With minimal setup, we were able to extract raw hit-level Google Analytics data, prepare, and stored it in a data lake on Amazon S3.  Using Upsolver, combined with Amazon Athena and Amazon QuickSight, we built a feature-complete solution for analyzing web traffic collected by Google Analytics on AWS.

Key technical benefits:

  • Schema on-read means data consumers don’t need to model the data into a table structure, and can instantly understand what their top dimensions are. For example, 85% of my users navigate my website using Google Chrome browser.
  • Graphical user interface that enables self-service consumption of Google Analytics data.
  • Fast implementation using pre-defined templates that map raw data from Google Analytics to tables in the data lake.
  • Ability to replay historical Google Analytics data stored on Amazon S3.
  • Ability to partition the data on Amazon S3 by hit time reducing complexity of handling late arriving events.
  • Optimize data on Amazon S3 automatically for improved query performance.
  • Automatically manage tables and partitions in AWS Glue Data Catalog.
  • Fully integrated with a suite of AWS native services – Amazon S3, Amazon Athena, Amazon Redshift and Amazon QuickSight.

Now that we have feature parity, we can begin to explore integrating other data sources such as CRM, sales, and customer profile to build a true 360-degree view of the customer.  Furthermore, you can now begin using AWS Machine Learning services to optimize traffic to your websites, forecast demand and personalize the user experience.

We’d love to hear what you think. Please feel free to leave a comment with any feedback or questions you may have.

The content and opinions in this post are those of the third-party author and AWS is not responsible for the content or accuracy of this post.

 


About the Authors


Roy Hasson is the global business development lead of analytics and data lakes at AWS.
He works with customers around the globe to design solutions to meet their data processing, analytics and business intelligence needs. Roy is big Manchester United fan, cheering his team on and hanging out with his family.

 

 

 

Eran Levy is the director of marketing at Upsolver.

 

 

 

 

Extract Oracle OLTP data in real time with GoldenGate and query from Amazon Athena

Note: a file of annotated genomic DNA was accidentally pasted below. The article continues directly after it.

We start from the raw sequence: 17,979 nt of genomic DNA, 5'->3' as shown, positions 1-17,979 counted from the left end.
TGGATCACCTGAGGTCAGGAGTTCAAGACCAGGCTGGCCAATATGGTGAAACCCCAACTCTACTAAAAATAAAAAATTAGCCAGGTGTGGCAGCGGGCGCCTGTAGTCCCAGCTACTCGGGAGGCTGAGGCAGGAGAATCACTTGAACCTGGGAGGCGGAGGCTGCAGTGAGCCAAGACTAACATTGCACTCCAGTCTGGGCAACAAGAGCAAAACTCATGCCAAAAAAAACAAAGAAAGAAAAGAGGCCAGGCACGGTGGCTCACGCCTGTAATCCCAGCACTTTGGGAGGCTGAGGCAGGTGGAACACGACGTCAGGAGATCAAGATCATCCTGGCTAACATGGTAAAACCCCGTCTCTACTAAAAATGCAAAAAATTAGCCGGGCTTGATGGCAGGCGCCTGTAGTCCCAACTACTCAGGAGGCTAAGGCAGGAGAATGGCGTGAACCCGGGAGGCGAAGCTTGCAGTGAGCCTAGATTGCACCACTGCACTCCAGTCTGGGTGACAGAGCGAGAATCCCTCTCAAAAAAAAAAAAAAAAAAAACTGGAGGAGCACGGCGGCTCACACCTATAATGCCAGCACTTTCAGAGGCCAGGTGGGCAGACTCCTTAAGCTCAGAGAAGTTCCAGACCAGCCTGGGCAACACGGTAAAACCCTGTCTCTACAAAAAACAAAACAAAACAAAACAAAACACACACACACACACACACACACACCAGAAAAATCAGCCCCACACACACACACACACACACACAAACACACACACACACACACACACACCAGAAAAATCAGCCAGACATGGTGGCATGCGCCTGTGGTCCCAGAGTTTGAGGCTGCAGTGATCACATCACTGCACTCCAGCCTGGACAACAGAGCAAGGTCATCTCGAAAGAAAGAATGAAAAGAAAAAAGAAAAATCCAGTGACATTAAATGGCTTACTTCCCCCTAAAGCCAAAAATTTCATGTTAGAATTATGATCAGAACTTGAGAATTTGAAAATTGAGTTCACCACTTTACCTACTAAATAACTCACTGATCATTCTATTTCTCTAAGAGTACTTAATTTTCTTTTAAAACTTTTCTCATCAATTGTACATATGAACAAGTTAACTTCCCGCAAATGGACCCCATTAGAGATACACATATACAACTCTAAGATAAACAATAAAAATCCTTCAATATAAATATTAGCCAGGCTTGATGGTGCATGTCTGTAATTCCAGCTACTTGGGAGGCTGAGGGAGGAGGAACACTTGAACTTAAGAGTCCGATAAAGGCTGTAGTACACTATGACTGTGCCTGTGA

Post Syndicated from Sreekanth Krishnavajjala original https://aws.amazon.com/blogs/big-data/extract-oracle-oltp-data-in-real-time-with-goldengate-and-query-from-amazon-athena/

This post describes how you can improve performance and reduce costs by offloading reporting workloads from an online transaction processing (OLTP) database to Amazon Athena and Amazon S3. The architecture described allows you to implement a reporting system and have an understanding of the data that you receive by being able to query it on arrival. In this solution:

  • Oracle GoldenGate generates a new row on the target for every change on the source to create Slowly Changing Dimension Type 2 (SCD Type 2) data.
  • Athena allows you to run ad hoc queries on the SCD Type 2 data.

Principles of a modern reporting solution

Advanced database solutions use a set of principles to help them build cost-effective reporting solutions. Some of these principles are:

  • Separate the reporting activity from the OLTP. This approach provides resource isolation and enables databases to scale for their respective workloads.
  • Use query engines running on top of distributed file systems like Hadoop Distributed File System (HDFS) and cloud object stores, such as Amazon S3. The advent of query engines that can run on top of open-source HDFS and cloud object stores further reduces the cost of implementing dedicated reporting systems.

Furthermore, you can use these principles when building reporting solutions:

  • To reduce licensing costs of the commercial databases, move the reporting activity to an open-source database.